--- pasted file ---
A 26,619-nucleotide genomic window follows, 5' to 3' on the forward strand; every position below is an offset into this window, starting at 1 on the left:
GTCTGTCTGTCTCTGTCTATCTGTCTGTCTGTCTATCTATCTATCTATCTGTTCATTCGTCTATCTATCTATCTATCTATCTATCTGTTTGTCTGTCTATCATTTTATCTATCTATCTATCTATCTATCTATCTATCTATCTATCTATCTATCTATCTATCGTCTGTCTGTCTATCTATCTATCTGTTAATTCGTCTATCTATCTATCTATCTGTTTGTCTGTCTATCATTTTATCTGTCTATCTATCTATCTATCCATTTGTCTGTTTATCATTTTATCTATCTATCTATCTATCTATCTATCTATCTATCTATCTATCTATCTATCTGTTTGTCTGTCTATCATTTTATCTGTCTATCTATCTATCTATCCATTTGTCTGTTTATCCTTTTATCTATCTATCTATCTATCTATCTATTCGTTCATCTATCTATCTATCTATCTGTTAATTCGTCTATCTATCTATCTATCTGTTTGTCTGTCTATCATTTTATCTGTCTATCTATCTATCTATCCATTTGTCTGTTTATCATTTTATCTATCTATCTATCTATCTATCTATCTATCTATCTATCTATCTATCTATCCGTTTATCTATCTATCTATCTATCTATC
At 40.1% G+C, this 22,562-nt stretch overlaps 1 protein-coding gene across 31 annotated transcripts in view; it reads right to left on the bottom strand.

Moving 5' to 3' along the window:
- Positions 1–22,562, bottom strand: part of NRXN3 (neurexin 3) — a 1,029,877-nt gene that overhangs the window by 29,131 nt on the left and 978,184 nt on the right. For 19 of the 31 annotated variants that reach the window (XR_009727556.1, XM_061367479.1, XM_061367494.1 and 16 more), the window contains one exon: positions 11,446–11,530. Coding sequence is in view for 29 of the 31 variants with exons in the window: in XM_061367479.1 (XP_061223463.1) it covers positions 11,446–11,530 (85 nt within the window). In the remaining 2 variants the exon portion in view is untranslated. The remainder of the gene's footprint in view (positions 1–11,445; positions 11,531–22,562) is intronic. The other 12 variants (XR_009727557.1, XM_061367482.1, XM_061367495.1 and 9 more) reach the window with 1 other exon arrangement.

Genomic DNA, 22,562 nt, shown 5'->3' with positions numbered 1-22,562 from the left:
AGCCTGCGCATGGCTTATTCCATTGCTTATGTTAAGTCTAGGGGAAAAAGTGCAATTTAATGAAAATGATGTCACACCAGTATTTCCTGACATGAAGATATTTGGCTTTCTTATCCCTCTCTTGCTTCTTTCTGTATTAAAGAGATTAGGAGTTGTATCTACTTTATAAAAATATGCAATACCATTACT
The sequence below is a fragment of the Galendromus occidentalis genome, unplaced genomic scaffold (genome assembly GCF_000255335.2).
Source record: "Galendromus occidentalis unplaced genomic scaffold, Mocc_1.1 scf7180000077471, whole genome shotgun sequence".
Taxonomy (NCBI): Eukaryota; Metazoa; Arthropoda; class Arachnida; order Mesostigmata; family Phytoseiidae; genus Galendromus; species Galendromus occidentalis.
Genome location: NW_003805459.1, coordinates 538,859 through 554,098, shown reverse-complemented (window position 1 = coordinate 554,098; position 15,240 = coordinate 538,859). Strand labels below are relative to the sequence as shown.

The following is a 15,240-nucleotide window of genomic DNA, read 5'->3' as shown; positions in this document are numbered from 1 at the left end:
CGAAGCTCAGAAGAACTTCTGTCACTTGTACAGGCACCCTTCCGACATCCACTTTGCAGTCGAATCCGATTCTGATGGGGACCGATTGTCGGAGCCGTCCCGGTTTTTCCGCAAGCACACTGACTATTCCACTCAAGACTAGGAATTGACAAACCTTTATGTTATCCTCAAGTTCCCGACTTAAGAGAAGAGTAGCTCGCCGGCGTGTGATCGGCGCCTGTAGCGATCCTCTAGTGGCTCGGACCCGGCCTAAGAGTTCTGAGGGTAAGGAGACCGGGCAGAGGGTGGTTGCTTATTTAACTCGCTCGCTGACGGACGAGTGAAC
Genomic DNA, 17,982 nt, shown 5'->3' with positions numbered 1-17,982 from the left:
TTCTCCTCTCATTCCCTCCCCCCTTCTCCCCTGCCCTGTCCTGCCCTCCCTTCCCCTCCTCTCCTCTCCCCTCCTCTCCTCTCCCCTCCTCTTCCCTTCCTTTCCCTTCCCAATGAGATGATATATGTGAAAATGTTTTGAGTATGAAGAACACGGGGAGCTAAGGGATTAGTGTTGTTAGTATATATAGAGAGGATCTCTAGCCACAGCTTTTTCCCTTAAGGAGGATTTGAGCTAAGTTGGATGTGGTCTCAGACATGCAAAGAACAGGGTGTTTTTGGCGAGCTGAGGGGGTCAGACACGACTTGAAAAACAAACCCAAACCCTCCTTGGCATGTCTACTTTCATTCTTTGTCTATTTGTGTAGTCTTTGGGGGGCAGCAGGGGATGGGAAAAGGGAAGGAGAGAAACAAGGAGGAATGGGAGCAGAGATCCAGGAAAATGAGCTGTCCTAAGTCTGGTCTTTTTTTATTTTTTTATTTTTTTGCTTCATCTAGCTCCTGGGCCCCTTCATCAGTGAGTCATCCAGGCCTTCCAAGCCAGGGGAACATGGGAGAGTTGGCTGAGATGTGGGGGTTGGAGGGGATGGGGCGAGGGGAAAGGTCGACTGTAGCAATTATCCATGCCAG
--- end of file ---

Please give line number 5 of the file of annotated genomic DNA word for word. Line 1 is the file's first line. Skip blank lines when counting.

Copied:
- Positions 1–22,562, bottom strand: part of NRXN3 (neurexin 3) — a 1,029,877-nt gene that overhangs the window by 29,131 nt on the left and 978,184 nt on the right. For 19 of the 31 annotated variants that reach the window (XR_009727556.1, XM_061367479.1, XM_061367494.1 and 16 more), the window contains one exon: positions 11,446–11,530. Coding sequence is in view for 29 of the 31 variants with exons in the window: in XM_061367479.1 (XP_061223463.1) it covers positions 11,446–11,530 (85 nt within the window). In the remaining 2 variants the exon portion in view is untranslated. The remainder of the gene's footprint in view (positions 1–11,445; positions 11,531–22,562) is intronic. The other 12 variants (XR_009727557.1, XM_061367482.1, XM_061367495.1 and 9 more) reach the window with 1 other exon arrangement.